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Control, Sensors & Instrumentation - ELE00056I

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  • Department: Electronic Engineering
  • Module co-ordinator: Dr. Andrew Pomfret
  • Credit value: 20 credits
  • Credit level: I
  • Academic year of delivery: 2024-25
    • See module specification for other years: 2023-24

Module summary

This module provides an introduction to feedback control of linear systems, and how it can be used to provide stability or to obtain a particular response characteristic from a system. The techniques covered have a wide range of applications, including to mechanical systems such as robots, and to electronic systems such as audio amplifiers.

Feedback control requires that the system under control be instrumented so that the controller knows what it is doing. We will look at a variety of different sensor types in this module, including optical, magnetic and micromechanical, and their relative characteristics and performance.

Module will run

Occurrence Teaching period
A Semester 2 2024-25

Module aims

Subject content aims:

  • To provide a fundamental introduction to the analysis and design of simple analogue controllers for linear, time-invariant, continuous dynamic systems

  • To extend basic control concepts and apply them to more complex problems, with a view to industrial and real-world applications

  • To provide a detailed understanding about functioning of sensors and different types of sensors.

Graduate skills aims:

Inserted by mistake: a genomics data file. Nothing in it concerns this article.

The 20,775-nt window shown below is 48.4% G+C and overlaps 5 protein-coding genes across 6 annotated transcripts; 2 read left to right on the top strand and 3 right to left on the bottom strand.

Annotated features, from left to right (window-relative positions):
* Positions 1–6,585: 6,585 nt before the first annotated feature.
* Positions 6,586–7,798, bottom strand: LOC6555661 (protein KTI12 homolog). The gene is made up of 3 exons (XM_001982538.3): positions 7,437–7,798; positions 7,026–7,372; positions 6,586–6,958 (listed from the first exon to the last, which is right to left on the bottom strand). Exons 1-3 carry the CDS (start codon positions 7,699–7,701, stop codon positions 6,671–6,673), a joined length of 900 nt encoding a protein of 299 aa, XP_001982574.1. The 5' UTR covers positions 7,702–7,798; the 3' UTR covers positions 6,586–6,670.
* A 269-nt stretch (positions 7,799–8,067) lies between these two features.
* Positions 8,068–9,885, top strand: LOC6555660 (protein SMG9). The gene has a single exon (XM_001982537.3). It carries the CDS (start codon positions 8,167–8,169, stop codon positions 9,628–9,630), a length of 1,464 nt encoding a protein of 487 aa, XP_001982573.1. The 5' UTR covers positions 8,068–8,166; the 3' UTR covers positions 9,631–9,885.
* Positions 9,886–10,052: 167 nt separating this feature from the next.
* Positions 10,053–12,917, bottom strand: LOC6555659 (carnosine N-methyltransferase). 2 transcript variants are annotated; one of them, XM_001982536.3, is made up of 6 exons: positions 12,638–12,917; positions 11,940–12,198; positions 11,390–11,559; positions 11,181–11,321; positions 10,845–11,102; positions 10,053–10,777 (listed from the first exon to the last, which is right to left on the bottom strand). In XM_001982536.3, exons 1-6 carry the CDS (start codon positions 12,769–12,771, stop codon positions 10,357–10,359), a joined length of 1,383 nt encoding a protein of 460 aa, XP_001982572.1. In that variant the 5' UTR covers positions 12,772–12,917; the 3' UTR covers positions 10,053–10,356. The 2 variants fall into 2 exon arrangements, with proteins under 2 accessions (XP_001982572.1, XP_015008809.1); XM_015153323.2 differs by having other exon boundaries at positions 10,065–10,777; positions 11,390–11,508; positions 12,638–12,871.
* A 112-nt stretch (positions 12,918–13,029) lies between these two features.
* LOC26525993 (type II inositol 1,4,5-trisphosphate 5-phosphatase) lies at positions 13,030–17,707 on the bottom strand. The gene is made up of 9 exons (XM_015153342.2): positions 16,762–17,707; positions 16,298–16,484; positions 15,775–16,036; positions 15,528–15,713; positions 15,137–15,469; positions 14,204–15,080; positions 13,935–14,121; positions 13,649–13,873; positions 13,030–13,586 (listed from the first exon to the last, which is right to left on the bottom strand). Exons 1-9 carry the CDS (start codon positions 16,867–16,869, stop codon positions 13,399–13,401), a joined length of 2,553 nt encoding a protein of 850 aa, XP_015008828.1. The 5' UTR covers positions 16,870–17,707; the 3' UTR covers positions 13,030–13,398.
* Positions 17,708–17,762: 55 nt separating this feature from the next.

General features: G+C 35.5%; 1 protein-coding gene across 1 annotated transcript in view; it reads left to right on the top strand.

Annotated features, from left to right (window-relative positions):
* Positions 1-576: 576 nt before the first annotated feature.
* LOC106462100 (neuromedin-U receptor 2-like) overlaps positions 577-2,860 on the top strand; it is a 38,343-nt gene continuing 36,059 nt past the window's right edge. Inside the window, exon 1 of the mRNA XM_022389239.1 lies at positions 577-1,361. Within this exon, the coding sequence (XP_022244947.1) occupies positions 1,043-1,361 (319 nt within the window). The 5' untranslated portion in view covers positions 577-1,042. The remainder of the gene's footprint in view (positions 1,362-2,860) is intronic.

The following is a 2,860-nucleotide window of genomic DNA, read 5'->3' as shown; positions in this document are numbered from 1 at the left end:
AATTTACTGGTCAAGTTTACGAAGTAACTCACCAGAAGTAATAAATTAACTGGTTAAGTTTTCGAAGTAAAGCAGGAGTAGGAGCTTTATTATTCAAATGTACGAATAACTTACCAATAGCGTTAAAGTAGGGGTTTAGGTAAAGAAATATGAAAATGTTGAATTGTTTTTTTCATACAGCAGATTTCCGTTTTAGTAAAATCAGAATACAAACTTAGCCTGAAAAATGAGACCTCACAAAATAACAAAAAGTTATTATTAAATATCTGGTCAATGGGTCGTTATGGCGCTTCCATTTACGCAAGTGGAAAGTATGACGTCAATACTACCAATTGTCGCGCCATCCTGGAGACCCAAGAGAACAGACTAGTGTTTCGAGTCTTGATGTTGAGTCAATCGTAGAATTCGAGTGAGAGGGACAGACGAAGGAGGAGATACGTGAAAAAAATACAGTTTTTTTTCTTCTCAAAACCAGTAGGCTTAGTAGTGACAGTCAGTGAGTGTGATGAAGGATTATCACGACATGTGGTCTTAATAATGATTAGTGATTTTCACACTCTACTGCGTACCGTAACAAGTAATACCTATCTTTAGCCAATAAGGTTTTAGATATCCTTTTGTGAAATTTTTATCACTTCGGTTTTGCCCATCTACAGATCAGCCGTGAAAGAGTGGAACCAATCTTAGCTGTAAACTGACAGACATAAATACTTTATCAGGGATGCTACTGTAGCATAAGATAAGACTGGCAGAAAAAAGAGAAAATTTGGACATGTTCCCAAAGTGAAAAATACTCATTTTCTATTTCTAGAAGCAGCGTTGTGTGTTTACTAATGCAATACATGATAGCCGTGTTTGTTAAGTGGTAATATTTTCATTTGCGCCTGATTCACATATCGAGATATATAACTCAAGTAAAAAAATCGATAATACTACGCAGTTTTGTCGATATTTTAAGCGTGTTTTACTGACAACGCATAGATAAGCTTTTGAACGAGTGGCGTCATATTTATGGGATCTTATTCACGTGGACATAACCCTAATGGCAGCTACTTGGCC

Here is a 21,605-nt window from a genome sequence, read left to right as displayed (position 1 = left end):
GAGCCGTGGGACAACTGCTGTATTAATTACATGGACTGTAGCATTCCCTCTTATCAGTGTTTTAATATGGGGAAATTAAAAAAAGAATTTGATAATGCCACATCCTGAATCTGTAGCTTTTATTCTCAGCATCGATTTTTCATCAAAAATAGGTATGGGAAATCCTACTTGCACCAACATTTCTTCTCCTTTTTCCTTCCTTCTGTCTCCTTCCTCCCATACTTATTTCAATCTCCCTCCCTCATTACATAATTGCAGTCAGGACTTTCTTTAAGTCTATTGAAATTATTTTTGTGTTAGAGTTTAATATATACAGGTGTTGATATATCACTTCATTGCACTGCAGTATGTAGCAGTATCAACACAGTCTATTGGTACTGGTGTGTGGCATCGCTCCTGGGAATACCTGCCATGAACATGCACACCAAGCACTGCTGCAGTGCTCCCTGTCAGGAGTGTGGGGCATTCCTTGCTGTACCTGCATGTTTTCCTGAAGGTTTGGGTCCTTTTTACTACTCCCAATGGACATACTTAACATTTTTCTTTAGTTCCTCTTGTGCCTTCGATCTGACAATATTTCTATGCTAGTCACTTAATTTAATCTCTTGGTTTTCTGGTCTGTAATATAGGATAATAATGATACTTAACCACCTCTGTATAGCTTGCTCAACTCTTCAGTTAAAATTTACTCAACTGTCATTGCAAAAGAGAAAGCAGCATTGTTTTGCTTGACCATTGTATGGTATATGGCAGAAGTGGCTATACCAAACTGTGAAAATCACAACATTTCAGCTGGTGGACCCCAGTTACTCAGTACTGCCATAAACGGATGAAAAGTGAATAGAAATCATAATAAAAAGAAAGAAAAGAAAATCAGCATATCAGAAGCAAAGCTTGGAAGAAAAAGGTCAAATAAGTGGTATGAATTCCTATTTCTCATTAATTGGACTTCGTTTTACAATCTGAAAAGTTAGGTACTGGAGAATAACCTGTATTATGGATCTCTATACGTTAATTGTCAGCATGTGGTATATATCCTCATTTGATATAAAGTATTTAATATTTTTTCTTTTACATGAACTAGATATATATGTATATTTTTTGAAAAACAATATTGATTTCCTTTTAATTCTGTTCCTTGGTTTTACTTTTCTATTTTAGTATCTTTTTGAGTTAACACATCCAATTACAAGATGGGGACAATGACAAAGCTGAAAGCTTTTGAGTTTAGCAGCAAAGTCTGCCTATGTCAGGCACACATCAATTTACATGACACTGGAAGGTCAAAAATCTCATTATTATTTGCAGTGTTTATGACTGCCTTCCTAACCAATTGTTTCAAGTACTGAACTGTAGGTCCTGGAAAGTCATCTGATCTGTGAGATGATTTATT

• To develop skills in the selection and application of appropriate numeric and algebraic techniques

Module learning outcomes

Subject content learning outcomes:

After successful completion of this module, students will:

  • Know how to apply the Laplace transform in the development of transfer functions for a range of simple dynamic systems

  • Understand the problems of control system implementation in a real-world context

  • Be able to analyse transfer functions and present the properties of the systems they represent in terms of control objectives

  • Be able to design simple control systems to achieve a set of desired control objectives

  • Be able to use software tools, based upon the MATLAB environment to support control system analysis and design

  • Be able to design active control components such as compensators and PID controllers to achieve desirable control objectives

  • Be able to describe the operation of different types of sensors, and their limitations

  • Understand the role that sensors play in developing control systems

Graduate skills learning outcomes:

After successful completion of this module, students will:

  • Be able to explain and evaluate advanced technical concepts concisely and accurately

  • Be able to select, adapt and apply a range of mathematical techniques to solve advanced problems

  • Have developed skills in problem solving, critical analysis and applied mathematics


Task Length % of module mark
Closed/in-person Exam (Centrally scheduled)